90. (or just ``https://<server_name>`` if you are using a reverse proxy).
  91. If you prefer to use another client, refer to our
  92. `client breakdown <>`_.
  93. If all goes well you should at least be able to log in, create a room, and
  94. start sending messages.
  95. .. _`client-user-reg`:
  96. Registering a new user from a client
  97. ------------------------------------
  98. By default, registration of new users via Matrix clients is disabled. To enable
  99. it:
  100. 1. In the
  101. `registration config section <>`_
  102. set ``enable_registration: true`` in ``homeserver.yaml``.
  103. 2. Then **either**:
  104. a. set up a `CAPTCHA <>`_, or
  105. b. set ``enable_registration_without_verification: true`` in ``homeserver.yaml``.
  106. We **strongly** recommend using a CAPTCHA, particularly if your homeserver is exposed to
  107. the public internet. Without it, anyone can freely register accounts on your homeserver.
  108. This can be exploited by attackers to create spambots targetting the rest of the Matrix
  109. federation.
  110. Your new user name will be formed partly from the ``server_name``, and partly
  111. from a localpart you specify when you create the account. Your name will take
  112. the form of::
  114. (pronounced "at localpart on my dot domain dot name").
  115. As when logging in, you will need to specify a "Custom server". Specify your
  116. desired ``localpart`` in the 'User name' box.
  117. Troubleshooting and support
  118. ===========================
  119. The `Admin FAQ <>`_
  120. includes tips on dealing with some common problems. For more details, see
  121. `Synapse's wider documentation <>`_.
  122. For additional support installing or managing Synapse, please ask in the community
  123. support room |room|_ (from a account if necessary). We do not use GitHub
  124. issues for support requests, only for bug reports and feature requests.
  125. .. |room| replace:: ````
  126. .. _room:
  127. .. |docs| replace:: ``docs``
  128. .. _docs: docs
  129. Identity Servers
  130. ================
  131. Identity servers have the job of mapping email addresses and other 3rd Party
  132. IDs (3PIDs) to Matrix user IDs, as well as verifying the ownership of 3PIDs
  133. before creating that mapping.
  134. **They are not where accounts or credentials are stored - these live on home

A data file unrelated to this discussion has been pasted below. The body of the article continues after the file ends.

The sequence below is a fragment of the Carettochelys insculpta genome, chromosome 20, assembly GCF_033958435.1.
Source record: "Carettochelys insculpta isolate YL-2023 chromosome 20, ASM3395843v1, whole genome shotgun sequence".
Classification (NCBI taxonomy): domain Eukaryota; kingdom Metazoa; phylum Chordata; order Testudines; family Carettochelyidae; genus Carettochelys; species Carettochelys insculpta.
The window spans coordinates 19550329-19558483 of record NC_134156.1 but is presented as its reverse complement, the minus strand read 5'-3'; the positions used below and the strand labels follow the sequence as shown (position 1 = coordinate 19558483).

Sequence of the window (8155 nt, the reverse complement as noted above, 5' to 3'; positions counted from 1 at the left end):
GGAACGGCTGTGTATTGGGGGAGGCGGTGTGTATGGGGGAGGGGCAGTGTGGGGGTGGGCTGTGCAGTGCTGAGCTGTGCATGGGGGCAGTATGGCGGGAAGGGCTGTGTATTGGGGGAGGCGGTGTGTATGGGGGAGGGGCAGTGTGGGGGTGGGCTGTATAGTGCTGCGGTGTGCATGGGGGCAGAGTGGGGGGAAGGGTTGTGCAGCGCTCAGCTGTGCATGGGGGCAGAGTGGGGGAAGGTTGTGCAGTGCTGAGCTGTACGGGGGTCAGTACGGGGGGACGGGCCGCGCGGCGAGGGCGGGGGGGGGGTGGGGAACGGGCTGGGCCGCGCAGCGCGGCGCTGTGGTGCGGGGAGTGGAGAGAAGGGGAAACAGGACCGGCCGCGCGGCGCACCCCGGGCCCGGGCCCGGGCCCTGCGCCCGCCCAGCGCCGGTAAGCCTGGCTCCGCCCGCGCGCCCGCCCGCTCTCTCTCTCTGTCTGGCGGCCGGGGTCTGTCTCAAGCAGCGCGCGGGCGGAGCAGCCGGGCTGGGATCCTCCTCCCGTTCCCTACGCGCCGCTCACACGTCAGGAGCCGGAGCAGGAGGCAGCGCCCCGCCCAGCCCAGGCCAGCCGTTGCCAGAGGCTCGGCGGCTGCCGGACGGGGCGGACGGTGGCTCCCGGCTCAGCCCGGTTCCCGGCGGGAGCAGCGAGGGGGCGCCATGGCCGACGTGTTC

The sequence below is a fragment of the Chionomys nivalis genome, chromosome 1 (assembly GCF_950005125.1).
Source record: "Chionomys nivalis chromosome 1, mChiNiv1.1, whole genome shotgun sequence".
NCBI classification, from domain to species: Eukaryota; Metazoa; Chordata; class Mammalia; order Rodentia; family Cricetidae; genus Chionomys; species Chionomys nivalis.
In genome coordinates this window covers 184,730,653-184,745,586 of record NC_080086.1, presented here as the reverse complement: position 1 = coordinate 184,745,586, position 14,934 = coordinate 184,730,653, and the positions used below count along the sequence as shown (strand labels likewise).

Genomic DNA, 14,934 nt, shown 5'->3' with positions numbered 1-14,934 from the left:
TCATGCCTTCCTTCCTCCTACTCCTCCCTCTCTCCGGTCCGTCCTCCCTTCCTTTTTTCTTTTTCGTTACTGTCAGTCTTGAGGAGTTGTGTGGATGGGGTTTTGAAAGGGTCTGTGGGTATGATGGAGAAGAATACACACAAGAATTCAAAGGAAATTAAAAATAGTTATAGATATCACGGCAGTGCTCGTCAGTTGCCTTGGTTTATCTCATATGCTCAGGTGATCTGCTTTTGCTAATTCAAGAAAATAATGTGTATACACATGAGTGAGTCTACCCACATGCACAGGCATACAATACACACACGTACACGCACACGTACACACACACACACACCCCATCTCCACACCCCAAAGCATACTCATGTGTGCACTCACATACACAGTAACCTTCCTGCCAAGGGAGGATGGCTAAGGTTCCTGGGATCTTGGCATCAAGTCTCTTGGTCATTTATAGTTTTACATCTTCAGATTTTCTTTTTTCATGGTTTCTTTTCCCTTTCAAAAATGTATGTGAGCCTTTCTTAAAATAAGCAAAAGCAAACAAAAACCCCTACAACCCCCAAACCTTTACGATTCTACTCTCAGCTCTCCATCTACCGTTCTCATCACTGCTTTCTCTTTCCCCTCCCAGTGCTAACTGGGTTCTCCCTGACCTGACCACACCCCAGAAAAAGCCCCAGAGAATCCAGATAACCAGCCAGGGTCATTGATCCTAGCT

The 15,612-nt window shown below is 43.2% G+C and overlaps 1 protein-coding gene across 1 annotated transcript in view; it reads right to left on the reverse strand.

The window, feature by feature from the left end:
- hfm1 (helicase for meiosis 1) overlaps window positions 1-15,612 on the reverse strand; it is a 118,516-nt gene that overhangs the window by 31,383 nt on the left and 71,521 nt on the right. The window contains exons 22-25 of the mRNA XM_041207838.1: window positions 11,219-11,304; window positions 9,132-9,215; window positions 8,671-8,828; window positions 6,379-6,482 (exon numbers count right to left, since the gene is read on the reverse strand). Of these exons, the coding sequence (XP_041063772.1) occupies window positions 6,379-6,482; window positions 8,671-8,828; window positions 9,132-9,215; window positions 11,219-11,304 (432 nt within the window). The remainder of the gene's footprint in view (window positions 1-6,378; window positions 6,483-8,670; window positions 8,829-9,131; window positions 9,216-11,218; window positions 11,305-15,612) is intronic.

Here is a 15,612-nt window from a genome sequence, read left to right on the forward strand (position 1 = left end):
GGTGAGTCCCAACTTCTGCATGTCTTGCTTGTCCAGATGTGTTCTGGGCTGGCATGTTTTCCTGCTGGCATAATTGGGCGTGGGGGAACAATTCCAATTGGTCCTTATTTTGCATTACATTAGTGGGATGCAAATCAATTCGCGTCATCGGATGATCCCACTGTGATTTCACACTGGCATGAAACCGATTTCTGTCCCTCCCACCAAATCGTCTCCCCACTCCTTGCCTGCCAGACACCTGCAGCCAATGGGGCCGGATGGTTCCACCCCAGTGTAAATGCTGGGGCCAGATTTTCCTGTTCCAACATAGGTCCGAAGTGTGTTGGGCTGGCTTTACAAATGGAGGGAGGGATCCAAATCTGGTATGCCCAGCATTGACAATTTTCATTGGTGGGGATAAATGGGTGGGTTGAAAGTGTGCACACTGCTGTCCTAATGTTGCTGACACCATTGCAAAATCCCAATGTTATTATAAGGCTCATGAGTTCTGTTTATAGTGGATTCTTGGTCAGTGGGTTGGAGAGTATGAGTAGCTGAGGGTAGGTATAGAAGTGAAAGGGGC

135. servers. Identity Servers are just for mapping 3rd party IDs to matrix IDs.**
  136. This process is very security-sensitive, as there is obvious risk of spam if it
  137. is too easy to sign up for Matrix accounts or harvest 3PID data. In the longer
  138. term, we hope to create a decentralised system to manage it (`matrix-doc #712
  139. <>`_), but in the meantime,
  140. the role of managing trusted identity in the Matrix ecosystem is farmed out to
  141. a cluster of known trusted ecosystem partners, who run 'Matrix Identity
  142. Servers' such as `Sydent <>`_, whose role
  143. is purely to authenticate and track 3PID logins and publish end-user public
  144. keys.
  145. You can host your own copy of Sydent, but this will prevent you reaching other
  146. users in the Matrix ecosystem via their email address, and prevent them finding
  147. you. We therefore recommend that you use one of the centralised identity servers
  148. at ```` or ```` for now.
  149. To reiterate: the Identity server will only be used if you choose to associate
  150. an email address with your account, or send an invite to another user via their
  151. email address.
  152. Development
  153. ===========
  154. We welcome contributions to Synapse from the community!
  155. The best place to get started is our
  156. `guide for contributors <>`_.
  157. This is part of our larger `documentation <>`_, which includes
  158. information for Synapse developers as well as Synapse administrators.
  159. Developers might be particularly interested in:
  160. * `Synapse's database schema <>`_,
  161. * `notes on Synapse's implementation details <>`_, and
  162. * `how we use git <>`_.
  163. Alongside all that, join our developer community on Matrix:
  164. ` <>`_, featuring real humans!
  165. .. |support| image::
  166. :alt: (get support on
  167. :target:
  168. .. |development| image::
  169. :alt: (discuss development on
  170. :target:
  171. .. |documentation| image::
  172. :alt: (Rendered documentation on GitHub Pages)
  173. :target:
  174. .. |license| image::
  175. :alt: (check license in LICENSE file)
  176. :target: LICENSE
  177. .. |pypi| image::
  178. :alt: (latest version released on PyPi)
  179. :target:
  180. .. |python| image::
  181. :alt: (supported python versions)
  182. :target: